Part of that is Ball getting physically stronger, something that also would help him avoid injuries and play in more than 52 games (what he did as a rookie). That part he is working on already, Kyle Kuzma told Ohm Youngmisuk of ESPN.

“Consistency in the weight room, that is the biggest thing,” Kuzma said on Tuesday of what he has seen out of Ball this offseason so far. “He has been in there pretty much every day I have been in here around this time. You can tell he is taking the weight room a lot more serious and that is going to help him by allowing him to recover faster and hopefully next year be on the court more because of that weight room.”

The Lakers are counting on the development of their young core — Ball, Kuzma, Brandon Ingram, etc. — as well as free agents they can attract this summer to lift them into the playoffs next season.

Magic Johnson told Ball this is going to be the most important summer of his life, that now he has to put in the work to take his body and game to the next level. To play like a No. 2 pick.

So far, so good.

Re-watch highlights from the final minutes of Houston’s series-tying win

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After the game, Warriors coach Steve Kerr said his team ran out of gas, which is what led to their 3-of-18 fourth-quarter shooting and just 12 points. There’s some truth to that, particularly with Andre Iguodala out forcing other guys into the rotation and a heavier load on the stars.

But give the Rockets credit here.

Part of what wore down the Warriors was fantastic pressure defense from Houston that made Golden State really work on offense. As Golden State got tired, players settled for midrange jumpers, not getting to the rim much (three times in the quarter) and not having the legs under their threes (0-of-6 in the quarter).

Meanwhile, it wasn’t pretty, but James Harden and Chris Paul were making plays.

Check out those plays again in the video above — we finally got a good game in a series, we should savor that.

Steve Kerr on Warriors’ late possession vs. Rockets: “I wanted the timeout”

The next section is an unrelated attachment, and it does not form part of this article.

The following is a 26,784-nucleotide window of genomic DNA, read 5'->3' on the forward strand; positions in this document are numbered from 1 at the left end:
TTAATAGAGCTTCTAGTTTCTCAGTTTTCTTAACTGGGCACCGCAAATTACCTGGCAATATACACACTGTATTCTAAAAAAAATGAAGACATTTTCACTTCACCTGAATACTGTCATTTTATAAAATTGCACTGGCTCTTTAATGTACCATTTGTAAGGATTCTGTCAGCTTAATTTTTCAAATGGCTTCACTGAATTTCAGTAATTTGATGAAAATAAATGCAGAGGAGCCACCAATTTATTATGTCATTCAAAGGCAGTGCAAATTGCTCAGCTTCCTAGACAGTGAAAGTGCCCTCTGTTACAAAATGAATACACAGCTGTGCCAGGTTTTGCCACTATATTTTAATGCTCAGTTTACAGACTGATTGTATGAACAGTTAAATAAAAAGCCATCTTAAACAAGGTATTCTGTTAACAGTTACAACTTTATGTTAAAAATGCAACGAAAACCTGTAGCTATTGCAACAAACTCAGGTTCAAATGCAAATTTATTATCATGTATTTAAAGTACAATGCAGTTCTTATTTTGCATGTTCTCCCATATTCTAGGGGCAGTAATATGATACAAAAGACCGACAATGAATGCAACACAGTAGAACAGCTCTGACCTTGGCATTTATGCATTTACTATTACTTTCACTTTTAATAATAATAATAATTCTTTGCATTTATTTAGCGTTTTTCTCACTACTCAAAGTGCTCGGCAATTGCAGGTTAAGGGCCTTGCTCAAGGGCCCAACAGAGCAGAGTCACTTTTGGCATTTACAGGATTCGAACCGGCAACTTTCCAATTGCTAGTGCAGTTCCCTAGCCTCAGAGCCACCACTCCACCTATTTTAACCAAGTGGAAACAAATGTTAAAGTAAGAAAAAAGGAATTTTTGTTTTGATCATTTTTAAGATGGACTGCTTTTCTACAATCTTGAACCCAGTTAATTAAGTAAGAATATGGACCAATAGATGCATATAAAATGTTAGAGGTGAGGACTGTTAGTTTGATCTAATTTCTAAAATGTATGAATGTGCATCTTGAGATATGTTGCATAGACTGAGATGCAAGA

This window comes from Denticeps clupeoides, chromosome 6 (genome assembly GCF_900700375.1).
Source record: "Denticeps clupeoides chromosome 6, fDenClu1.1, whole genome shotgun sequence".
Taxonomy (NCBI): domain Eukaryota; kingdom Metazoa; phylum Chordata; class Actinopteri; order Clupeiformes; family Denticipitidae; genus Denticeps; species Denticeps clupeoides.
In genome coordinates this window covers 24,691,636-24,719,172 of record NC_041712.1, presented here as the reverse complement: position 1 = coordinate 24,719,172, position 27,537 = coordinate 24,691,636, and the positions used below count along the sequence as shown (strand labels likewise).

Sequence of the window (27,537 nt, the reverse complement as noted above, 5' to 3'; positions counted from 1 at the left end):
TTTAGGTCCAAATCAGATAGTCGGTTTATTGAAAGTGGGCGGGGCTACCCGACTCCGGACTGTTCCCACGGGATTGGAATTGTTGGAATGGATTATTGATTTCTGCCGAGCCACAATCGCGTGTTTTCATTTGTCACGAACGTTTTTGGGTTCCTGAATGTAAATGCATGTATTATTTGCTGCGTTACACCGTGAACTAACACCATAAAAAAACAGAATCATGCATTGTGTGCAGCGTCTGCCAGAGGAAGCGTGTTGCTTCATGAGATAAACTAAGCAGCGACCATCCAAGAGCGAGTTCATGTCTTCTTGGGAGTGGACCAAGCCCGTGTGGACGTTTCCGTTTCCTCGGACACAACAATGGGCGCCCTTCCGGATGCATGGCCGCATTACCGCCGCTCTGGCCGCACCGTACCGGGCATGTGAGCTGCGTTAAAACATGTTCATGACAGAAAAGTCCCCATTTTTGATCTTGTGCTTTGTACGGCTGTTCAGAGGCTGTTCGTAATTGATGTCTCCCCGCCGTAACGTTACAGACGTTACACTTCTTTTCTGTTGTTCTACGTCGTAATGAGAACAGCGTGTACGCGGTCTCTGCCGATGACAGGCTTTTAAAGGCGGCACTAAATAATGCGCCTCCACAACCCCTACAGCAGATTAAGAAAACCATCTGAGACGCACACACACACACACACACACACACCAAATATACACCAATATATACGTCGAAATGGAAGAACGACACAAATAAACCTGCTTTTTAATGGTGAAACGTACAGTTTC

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The Houston Rockets leveled the Western Conference finals against the Golden State Warriors on Tuesday night by a margin of 95-92. The win for the Rockets was ugly, but it leveled the series at 2-2 heading back to Houston.

It was a close game down the stretch, and it looked like Golden State’s last chance to get the win was going to come on a possession with 11 seconds to go following a missed James Harden jumper.

The Warriors immediately turned up the floor and did not call a timeout. The resulting possession was messy, and it wound up ending on a difficult Klay Thompson turnaround jumper. Golden State would get another shot at a 3-pointer with half a second left thanks to a foul on Thompson’s miss, but many were still left wondering why Steve Kerr did not choose to call a timeout during the possession before.

Kerr addressed the decision after the game.

Via Twitter:

You sort of have to side with Kerr in principle, but if you’d seen the way the Warriors played the rest of that fourth quarter you would probably err on calling a timeout and letting them set something up. Curry was 1-of-8 in the fourth, Durant shot poorly most of the game, and Golden State scored 12 total points in the final period.

When you consider Curry got a look at a wide open 3-pointer in the corner with 0.5 seconds left on the clock when the Warriors did call a timeout on the next possession, it makes it look even worse.

In any case, Houston beat out Golden State in a close game and we’re headed back to Texas for Game 5 on Thursday.